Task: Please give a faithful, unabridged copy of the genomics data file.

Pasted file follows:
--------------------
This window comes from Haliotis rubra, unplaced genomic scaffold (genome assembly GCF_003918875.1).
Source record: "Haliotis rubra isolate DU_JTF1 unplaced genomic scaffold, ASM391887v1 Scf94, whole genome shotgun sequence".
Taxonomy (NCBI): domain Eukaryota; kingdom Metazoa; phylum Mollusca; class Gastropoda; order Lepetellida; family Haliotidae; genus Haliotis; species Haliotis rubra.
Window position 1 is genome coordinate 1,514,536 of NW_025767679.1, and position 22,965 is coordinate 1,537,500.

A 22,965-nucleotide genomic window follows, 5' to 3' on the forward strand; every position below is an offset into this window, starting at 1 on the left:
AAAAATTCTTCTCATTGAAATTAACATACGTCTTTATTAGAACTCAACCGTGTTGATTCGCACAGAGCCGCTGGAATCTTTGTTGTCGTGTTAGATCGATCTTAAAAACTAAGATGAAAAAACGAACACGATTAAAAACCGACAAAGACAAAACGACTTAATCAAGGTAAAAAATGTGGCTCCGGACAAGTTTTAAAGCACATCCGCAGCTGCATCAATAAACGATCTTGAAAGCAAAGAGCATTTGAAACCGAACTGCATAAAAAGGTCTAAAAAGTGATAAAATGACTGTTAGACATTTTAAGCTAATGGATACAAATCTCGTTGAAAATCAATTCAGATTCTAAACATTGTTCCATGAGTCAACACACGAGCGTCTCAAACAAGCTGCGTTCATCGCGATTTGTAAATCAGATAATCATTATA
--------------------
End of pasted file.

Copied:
This window comes from Haliotis rubra, unplaced genomic scaffold (genome assembly GCF_003918875.1).
Source record: "Haliotis rubra isolate DU_JTF1 unplaced genomic scaffold, ASM391887v1 Scf94, whole genome shotgun sequence".
Taxonomy (NCBI): domain Eukaryota; kingdom Metazoa; phylum Mollusca; class Gastropoda; order Lepetellida; family Haliotidae; genus Haliotis; species Haliotis rubra.
Window position 1 is genome coordinate 1,514,536 of NW_025767679.1, and position 22,965 is coordinate 1,537,500.

A 22,965-nucleotide genomic window follows, 5' to 3' on the forward strand; every position below is an offset into this window, starting at 1 on the left:
AAAAATTCTTCTCATTGAAATTAACATACGTCTTTATTAGAACTCAACCGTGTTGATTCGCACAGAGCCGCTGGAATCTTTGTTGTCGTGTTAGATCGATCTTAAAAACTAAGATGAAAAAACGAACACGATTAAAAACCGACAAAGACAAAACGACTTAATCAAGGTAAAAAATGTGGCTCCGGACAAGTTTTAAAGCACATCCGCAGCTGCATCAATAAACGATCTTGAAAGCAAAGAGCATTTGAAACCGAACTGCATAAAAAGGTCTAAAAAGTGATAAAATGACTGTTAGACATTTTAAGCTAATGGATACAAATCTCGTTGAAAATCAATTCAGATTCTAAACATTGTTCCATGAGTCAACACACGAGCGTCTCAAACAAGCTGCGTTCATCGCGATTTGTAAATCAGATAATCATTATA